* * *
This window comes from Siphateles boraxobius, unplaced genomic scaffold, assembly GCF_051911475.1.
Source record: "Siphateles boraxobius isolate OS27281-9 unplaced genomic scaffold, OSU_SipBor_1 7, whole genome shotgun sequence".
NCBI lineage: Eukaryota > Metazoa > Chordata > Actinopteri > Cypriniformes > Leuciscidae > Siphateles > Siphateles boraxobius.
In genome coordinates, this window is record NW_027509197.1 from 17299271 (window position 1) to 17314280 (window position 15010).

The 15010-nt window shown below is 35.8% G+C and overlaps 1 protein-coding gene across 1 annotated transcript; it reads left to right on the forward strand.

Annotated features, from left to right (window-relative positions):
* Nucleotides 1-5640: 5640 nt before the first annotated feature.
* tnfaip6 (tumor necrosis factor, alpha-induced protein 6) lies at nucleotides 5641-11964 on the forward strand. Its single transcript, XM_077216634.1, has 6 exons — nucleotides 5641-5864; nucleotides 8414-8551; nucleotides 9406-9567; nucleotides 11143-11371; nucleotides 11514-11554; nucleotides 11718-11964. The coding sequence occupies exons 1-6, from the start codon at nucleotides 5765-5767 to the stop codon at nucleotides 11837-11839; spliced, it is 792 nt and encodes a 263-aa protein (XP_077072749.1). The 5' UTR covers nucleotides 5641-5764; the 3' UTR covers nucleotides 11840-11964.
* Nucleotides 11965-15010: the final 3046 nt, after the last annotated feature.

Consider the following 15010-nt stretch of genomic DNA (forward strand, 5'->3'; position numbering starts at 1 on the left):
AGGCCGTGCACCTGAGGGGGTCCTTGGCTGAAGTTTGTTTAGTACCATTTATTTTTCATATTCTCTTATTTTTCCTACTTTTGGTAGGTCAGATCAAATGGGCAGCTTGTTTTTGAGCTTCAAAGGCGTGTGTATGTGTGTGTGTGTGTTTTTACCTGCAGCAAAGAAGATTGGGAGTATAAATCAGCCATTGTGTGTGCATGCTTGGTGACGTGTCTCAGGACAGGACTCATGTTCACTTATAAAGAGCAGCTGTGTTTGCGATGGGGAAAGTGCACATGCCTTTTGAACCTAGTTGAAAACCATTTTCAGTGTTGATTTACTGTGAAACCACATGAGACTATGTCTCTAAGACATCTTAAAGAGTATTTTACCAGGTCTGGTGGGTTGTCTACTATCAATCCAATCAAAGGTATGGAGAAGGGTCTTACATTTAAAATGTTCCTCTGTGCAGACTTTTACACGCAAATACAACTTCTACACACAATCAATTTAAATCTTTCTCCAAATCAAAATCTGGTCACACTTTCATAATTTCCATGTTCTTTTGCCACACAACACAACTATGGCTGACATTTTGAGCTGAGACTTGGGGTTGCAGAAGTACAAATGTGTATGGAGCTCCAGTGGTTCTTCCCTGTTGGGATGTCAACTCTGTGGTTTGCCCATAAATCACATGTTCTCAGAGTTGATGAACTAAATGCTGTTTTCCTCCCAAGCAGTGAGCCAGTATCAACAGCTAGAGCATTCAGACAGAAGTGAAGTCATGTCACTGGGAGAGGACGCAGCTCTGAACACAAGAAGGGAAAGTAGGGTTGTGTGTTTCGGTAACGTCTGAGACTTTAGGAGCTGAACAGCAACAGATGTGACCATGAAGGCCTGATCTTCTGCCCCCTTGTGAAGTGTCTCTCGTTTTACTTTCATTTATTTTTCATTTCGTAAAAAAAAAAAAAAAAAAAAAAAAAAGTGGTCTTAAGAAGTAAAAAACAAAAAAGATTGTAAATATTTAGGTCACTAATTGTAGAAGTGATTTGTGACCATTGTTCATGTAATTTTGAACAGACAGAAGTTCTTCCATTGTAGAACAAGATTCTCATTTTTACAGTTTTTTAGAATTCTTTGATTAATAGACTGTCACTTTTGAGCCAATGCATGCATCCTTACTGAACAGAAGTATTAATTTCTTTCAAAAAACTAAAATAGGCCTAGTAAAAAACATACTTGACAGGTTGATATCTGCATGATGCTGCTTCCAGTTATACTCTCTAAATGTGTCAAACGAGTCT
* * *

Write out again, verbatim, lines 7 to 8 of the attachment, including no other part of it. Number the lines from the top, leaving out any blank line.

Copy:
* Nucleotides 1-5640: 5640 nt before the first annotated feature.
* tnfaip6 (tumor necrosis factor, alpha-induced protein 6) lies at nucleotides 5641-11964 on the forward strand. Its single transcript, XM_077216634.1, has 6 exons — nucleotides 5641-5864; nucleotides 8414-8551; nucleotides 9406-9567; nucleotides 11143-11371; nucleotides 11514-11554; nucleotides 11718-11964. The coding sequence occupies exons 1-6, from the start codon at nucleotides 5765-5767 to the stop codon at nucleotides 11837-11839; spliced, it is 792 nt and encodes a 263-aa protein (XP_077072749.1). The 5' UTR covers nucleotides 5641-5764; the 3' UTR covers nucleotides 11840-11964.